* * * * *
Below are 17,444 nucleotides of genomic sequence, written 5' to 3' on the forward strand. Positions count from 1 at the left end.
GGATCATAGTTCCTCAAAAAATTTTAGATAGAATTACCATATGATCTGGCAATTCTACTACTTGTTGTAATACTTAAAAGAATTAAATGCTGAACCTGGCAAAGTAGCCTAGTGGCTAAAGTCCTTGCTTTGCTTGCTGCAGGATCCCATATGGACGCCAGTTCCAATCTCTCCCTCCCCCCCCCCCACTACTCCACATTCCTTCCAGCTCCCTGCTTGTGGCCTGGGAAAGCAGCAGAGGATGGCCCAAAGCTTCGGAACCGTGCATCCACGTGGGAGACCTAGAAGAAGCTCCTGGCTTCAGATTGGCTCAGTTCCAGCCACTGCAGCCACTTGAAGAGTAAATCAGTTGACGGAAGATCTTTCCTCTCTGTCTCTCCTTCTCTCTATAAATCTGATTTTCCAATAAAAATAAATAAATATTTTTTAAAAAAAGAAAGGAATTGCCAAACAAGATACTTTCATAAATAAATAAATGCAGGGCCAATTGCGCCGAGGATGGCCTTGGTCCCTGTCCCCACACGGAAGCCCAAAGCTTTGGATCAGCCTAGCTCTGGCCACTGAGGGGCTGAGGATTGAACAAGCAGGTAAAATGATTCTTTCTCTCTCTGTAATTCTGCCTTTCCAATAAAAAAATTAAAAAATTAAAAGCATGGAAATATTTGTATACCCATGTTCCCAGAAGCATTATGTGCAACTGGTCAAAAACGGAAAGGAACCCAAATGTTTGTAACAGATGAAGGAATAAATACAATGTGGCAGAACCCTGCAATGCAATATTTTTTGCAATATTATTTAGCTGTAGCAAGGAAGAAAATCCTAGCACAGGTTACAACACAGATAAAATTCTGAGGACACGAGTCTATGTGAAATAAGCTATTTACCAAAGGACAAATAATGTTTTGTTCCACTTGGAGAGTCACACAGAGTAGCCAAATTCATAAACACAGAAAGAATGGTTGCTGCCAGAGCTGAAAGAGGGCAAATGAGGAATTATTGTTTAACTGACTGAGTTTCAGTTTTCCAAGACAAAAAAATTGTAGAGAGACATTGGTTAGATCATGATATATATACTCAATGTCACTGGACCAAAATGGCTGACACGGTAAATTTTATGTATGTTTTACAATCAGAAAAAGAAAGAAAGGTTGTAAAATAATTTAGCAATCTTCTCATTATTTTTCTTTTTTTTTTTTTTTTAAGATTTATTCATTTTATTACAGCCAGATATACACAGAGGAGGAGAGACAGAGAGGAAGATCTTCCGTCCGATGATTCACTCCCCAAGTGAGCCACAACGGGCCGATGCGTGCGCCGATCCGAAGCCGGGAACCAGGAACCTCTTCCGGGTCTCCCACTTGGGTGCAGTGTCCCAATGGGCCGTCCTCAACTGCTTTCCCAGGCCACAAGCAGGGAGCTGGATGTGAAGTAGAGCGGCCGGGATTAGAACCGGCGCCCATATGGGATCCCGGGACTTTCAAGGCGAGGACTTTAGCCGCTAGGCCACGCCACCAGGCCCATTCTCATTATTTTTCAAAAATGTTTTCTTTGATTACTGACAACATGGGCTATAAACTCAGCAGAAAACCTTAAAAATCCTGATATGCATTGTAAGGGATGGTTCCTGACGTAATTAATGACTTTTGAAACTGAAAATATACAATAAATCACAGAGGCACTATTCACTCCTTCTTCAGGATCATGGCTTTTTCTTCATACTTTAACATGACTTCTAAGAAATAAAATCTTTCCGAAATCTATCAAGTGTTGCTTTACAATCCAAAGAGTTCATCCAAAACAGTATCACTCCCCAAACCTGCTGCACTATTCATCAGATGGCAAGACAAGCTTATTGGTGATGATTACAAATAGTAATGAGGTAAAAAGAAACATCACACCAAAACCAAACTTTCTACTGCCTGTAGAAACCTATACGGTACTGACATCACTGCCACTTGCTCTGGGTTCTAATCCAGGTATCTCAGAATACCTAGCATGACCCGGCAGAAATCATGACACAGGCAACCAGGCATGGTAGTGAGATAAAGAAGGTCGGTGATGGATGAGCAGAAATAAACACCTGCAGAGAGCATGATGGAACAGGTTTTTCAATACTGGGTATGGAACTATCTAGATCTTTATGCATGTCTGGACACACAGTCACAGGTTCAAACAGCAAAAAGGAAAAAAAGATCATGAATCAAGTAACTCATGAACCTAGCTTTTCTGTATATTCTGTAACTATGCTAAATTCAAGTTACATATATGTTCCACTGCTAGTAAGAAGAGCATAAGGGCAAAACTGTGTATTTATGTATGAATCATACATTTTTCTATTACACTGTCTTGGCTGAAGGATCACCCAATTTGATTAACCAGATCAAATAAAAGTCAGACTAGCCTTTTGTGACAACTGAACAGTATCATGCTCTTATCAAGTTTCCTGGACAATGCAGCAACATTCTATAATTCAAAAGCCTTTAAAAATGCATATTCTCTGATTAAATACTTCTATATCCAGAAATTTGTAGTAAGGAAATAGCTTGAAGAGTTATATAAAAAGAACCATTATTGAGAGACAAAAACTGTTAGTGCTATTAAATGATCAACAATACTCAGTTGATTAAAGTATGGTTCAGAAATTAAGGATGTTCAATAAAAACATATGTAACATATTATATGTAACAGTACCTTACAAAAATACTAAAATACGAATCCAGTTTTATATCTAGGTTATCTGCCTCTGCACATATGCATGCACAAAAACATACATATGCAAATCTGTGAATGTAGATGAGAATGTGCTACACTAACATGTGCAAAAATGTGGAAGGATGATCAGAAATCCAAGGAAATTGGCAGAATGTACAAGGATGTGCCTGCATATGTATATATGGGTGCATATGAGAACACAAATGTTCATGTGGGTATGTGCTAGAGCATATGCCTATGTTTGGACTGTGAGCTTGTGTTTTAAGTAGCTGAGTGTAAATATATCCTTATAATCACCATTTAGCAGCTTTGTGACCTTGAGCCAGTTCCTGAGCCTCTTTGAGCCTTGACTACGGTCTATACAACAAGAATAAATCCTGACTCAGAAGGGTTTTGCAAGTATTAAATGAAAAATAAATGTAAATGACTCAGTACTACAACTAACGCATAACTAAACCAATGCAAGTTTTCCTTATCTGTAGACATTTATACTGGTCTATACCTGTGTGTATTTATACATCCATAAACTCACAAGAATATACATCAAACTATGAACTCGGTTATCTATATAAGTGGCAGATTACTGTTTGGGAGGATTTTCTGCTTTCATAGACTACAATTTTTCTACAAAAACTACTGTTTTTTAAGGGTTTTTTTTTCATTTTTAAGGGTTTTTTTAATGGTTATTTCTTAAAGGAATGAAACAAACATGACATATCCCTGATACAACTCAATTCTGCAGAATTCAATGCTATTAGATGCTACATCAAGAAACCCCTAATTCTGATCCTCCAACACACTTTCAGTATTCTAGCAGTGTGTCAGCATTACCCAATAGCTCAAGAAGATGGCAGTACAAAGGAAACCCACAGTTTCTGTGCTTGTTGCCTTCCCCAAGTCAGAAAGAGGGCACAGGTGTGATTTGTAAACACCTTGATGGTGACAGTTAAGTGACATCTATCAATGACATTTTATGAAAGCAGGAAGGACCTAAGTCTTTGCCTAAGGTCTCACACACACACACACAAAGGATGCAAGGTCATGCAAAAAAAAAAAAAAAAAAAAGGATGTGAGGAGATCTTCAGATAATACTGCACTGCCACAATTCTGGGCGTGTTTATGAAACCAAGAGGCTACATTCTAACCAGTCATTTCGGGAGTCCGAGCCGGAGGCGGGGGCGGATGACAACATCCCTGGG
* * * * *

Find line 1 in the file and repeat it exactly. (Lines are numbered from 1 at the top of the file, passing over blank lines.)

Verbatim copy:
Below are 17,444 nucleotides of genomic sequence, written 5' to 3' on the forward strand. Positions count from 1 at the left end.